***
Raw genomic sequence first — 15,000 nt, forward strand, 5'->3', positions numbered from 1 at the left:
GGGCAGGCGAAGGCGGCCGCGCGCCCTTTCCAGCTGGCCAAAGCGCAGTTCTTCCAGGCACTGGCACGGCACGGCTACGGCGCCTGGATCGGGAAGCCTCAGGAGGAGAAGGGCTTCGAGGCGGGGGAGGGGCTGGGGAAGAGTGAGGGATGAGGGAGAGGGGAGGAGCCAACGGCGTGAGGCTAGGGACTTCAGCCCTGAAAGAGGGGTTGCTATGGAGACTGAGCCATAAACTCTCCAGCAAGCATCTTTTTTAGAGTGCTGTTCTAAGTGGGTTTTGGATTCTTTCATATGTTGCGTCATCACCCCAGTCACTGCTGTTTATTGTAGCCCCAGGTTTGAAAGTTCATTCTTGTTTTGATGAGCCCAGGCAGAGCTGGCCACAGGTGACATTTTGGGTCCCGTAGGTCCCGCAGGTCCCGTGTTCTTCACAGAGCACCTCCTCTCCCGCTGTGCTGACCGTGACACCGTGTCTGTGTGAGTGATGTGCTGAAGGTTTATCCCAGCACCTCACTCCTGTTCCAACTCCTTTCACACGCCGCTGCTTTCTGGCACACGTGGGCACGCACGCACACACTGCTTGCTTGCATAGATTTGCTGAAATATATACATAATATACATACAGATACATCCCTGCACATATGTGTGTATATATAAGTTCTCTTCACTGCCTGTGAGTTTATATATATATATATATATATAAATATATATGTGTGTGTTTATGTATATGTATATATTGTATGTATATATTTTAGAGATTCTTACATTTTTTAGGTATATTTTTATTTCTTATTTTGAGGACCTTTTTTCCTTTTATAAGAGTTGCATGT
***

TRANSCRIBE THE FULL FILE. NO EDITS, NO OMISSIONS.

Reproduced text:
Raw genomic sequence first — 15,000 nt, forward strand, 5'->3', positions numbered from 1 at the left:
GGGCAGGCGAAGGCGGCCGCGCGCCCTTTCCAGCTGGCCAAAGCGCAGTTCTTCCAGGCACTGGCACGGCACGGCTACGGCGCCTGGATCGGGAAGCCTCAGGAGGAGAAGGGCTTCGAGGCGGGGGAGGGGCTGGGGAAGAGTGAGGGATGAGGGAGAGGGGAGGAGCCAACGGCGTGAGGCTAGGGACTTCAGCCCTGAAAGAGGGGTTGCTATGGAGACTGAGCCATAAACTCTCCAGCAAGCATCTTTTTTAGAGTGCTGTTCTAAGTGGGTTTTGGATTCTTTCATATGTTGCGTCATCACCCCAGTCACTGCTGTTTATTGTAGCCCCAGGTTTGAAAGTTCATTCTTGTTTTGATGAGCCCAGGCAGAGCTGGCCACAGGTGACATTTTGGGTCCCGTAGGTCCCGCAGGTCCCGTGTTCTTCACAGAGCACCTCCTCTCCCGCTGTGCTGACCGTGACACCGTGTCTGTGTGAGTGATGTGCTGAAGGTTTATCCCAGCACCTCACTCCTGTTCCAACTCCTTTCACACGCCGCTGCTTTCTGGCACACGTGGGCACGCACGCACACACTGCTTGCTTGCATAGATTTGCTGAAATATATACATAATATACATACAGATACATCCCTGCACATATGTGTGTATATATAAGTTCTCTTCACTGCCTGTGAGTTTATATATATATATATATATATAAATATATATGTGTGTGTTTATGTATATGTATATATTGTATGTATATATTTTAGAGATTCTTACATTTTTTAGGTATATTTTTATTTCTTATTTTGAGGACCTTTTTTCCTTTTATAAGAGTTGCATGT